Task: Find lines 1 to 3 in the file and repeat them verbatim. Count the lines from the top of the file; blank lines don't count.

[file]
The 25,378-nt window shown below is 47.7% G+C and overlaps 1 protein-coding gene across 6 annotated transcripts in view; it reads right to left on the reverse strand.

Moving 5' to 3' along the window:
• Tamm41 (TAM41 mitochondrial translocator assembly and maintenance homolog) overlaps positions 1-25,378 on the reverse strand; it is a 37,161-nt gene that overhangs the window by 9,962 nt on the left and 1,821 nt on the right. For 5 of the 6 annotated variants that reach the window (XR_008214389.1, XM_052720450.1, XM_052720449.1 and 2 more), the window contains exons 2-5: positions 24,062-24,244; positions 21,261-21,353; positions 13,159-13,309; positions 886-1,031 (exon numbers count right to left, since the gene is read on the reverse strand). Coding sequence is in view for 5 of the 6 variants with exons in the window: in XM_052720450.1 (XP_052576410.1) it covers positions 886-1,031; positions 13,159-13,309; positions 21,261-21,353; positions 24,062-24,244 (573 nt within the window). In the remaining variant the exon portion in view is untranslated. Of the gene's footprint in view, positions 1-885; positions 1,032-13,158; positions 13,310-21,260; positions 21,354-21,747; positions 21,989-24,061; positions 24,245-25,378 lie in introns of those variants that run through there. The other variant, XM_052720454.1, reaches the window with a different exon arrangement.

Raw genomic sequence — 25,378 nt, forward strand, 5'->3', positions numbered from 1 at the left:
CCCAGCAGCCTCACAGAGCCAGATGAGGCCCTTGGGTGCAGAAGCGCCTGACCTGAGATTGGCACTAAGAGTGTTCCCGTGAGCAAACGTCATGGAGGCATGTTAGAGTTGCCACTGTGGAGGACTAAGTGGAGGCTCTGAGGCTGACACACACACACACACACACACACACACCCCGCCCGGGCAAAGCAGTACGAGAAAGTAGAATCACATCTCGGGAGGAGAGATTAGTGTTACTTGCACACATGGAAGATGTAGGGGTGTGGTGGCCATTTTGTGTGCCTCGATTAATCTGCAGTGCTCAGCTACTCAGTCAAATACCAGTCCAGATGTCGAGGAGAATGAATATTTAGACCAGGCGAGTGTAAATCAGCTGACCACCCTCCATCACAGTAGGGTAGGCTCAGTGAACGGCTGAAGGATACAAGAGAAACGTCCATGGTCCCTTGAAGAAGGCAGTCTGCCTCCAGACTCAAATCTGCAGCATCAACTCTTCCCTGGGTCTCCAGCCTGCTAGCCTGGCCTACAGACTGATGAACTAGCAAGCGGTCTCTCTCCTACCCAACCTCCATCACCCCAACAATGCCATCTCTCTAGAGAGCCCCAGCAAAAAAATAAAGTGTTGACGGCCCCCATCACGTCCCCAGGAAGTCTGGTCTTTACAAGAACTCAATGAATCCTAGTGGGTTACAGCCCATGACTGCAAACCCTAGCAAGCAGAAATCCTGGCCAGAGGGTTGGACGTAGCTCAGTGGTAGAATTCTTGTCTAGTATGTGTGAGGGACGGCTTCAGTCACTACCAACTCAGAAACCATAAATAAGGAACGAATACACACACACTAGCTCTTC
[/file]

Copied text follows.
The 25,378-nt window shown below is 47.7% G+C and overlaps 1 protein-coding gene across 6 annotated transcripts in view; it reads right to left on the reverse strand.

Moving 5' to 3' along the window:
• Tamm41 (TAM41 mitochondrial translocator assembly and maintenance homolog) overlaps positions 1-25,378 on the reverse strand; it is a 37,161-nt gene that overhangs the window by 9,962 nt on the left and 1,821 nt on the right. For 5 of the 6 annotated variants that reach the window (XR_008214389.1, XM_052720450.1, XM_052720449.1 and 2 more), the window contains exons 2-5: positions 24,062-24,244; positions 21,261-21,353; positions 13,159-13,309; positions 886-1,031 (exon numbers count right to left, since the gene is read on the reverse strand). Coding sequence is in view for 5 of the 6 variants with exons in the window: in XM_052720450.1 (XP_052576410.1) it covers positions 886-1,031; positions 13,159-13,309; positions 21,261-21,353; positions 24,062-24,244 (573 nt within the window). In the remaining variant the exon portion in view is untranslated. Of the gene's footprint in view, positions 1-885; positions 1,032-13,158; positions 13,310-21,260; positions 21,354-21,747; positions 21,989-24,061; positions 24,245-25,378 lie in introns of those variants that run through there. The other variant, XM_052720454.1, reaches the window with a different exon arrangement.